UBC Theses and Dissertations
PRI and the Mexican Student Movement of 1968 : a case study of repression. Hernandez, Salvador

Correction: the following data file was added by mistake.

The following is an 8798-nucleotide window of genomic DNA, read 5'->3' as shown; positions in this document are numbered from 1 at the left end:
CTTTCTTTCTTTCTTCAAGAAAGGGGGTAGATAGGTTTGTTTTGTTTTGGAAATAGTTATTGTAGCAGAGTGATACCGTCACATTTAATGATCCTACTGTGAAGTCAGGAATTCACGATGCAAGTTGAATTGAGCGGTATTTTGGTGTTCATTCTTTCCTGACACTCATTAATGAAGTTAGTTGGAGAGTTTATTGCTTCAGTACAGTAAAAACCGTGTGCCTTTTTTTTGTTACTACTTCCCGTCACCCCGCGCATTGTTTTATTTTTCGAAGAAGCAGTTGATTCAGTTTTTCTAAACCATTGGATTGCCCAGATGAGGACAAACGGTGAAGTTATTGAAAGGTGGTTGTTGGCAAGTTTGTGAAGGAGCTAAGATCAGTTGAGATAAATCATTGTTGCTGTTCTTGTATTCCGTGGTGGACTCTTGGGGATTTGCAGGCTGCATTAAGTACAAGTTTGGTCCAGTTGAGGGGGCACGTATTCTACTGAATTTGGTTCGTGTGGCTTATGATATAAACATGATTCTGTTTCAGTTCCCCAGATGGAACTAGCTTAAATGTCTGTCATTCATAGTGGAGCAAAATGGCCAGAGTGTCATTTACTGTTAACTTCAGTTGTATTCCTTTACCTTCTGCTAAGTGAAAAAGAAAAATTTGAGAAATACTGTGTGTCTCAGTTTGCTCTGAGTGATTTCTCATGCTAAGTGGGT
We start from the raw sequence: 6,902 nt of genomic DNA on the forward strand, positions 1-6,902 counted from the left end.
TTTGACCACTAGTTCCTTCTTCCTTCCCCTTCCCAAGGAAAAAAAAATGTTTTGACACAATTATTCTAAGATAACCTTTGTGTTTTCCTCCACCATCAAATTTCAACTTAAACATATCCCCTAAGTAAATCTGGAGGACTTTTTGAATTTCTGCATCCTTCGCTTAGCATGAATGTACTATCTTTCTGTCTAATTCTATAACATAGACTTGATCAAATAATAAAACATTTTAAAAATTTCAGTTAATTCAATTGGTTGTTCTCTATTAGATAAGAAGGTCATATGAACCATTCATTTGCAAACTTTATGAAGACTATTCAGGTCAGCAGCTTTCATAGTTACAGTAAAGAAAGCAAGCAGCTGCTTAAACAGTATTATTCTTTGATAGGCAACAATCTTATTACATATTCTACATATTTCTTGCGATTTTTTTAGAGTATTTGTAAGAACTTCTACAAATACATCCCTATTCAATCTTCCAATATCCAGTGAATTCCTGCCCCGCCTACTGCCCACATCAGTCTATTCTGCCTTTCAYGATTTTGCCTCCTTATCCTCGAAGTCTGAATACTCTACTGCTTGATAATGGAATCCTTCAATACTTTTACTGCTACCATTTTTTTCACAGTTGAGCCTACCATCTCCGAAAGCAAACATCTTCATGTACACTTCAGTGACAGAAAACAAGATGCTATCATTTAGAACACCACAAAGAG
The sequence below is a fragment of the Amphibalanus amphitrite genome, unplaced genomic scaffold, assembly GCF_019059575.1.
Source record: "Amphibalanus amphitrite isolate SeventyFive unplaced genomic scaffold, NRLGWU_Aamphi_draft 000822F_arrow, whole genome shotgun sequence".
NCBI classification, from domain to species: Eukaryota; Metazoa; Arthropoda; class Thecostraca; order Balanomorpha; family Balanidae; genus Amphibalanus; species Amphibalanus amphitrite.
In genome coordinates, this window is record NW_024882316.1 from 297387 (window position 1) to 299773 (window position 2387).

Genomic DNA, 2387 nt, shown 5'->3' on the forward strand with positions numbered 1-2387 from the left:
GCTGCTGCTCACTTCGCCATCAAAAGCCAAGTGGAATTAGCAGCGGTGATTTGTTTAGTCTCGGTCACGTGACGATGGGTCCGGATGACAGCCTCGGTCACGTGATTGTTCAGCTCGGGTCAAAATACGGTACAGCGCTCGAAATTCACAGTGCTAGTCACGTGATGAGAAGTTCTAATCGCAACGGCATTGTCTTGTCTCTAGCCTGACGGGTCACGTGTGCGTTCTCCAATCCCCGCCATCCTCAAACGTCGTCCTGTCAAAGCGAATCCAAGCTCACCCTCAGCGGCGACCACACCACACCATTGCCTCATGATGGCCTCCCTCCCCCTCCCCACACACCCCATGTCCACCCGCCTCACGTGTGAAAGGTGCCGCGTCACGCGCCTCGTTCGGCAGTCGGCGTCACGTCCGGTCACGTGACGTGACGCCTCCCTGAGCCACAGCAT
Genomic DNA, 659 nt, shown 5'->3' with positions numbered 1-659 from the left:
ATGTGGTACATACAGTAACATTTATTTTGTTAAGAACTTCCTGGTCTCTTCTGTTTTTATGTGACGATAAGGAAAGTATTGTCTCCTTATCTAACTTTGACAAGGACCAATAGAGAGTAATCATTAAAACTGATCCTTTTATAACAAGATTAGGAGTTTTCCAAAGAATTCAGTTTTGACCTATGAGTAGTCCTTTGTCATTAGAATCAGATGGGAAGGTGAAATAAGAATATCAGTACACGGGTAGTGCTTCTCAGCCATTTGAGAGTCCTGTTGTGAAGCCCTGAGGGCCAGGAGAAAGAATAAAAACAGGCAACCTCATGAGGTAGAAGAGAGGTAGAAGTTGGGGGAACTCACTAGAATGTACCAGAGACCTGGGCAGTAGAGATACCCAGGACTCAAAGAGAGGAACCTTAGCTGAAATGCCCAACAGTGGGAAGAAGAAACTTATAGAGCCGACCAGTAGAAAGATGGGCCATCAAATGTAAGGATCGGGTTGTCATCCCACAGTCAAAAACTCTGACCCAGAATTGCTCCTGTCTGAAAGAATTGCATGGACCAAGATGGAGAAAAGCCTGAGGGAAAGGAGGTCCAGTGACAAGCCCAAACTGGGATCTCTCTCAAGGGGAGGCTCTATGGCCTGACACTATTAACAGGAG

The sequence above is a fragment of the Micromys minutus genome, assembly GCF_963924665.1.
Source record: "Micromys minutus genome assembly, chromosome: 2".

This report is a study of the development of strategies of political conflict surrounding the Mexican Student Movement of 1968. It analyzes strategies of the students' organization of the National Strike Committee and the Government Party of Revolutionary Institutions (P.R.I.), in order to understand why violent repression was applied by the government to suppress the student group. The understanding of repression is undertaken in a review of the development of governmental structures and the history of conflict in Mexico beginning in 1910. In looking through the history of Mexico and examining the student movement, the report weaves together three theories: 1) the conflict of different political groups in history; 2) the development of a one-party system of government; and 3) the routinized use of repression in political conflict since the Mexican Revolution of 1910. In review of the historical development of the P.R.I., the study indicates that the early period in the 1930's contained an opportunity for a viable political democracy with a control and orderly conflict between interest group on the left and right. The push to a centralized government came from Cárdenas who was sympathetic to the needs of the peasants and workers and whose administration worked on their behalf. But following the leadership of Cárdenas, the presidential successors, Avila Camacho and Alemán, used the Central Party, and by strengthening its control, suppressed labor and peasant movements. It is at this time that the legacy of violence in policy matters is introduced — a strategy of repression in modern Mexican politics. Evidence on the composition of the P.R.I. points to a structure in which control of the government flows, from the top down in a unidirectional manner with little or no influence from the workers, peasants or small businessmen. Representation in the party does not bring with it the ability to participate in the decision making, nor does the populist ideology of the party mean that the masses are able to influence the leadership of the government. This being the case, the problem for the government becomes one of persuasion and control. A chronological account of the events of 1968 reveal that the strategy of the student movement, was that of calling for a public debate with the government in order to provide a means of restoring the influence of the masses of the people upon public officials, and the strategy of the government was to applied physical force through the police and the army in order to avoid a public debate and to quickly eliminate the student movement.
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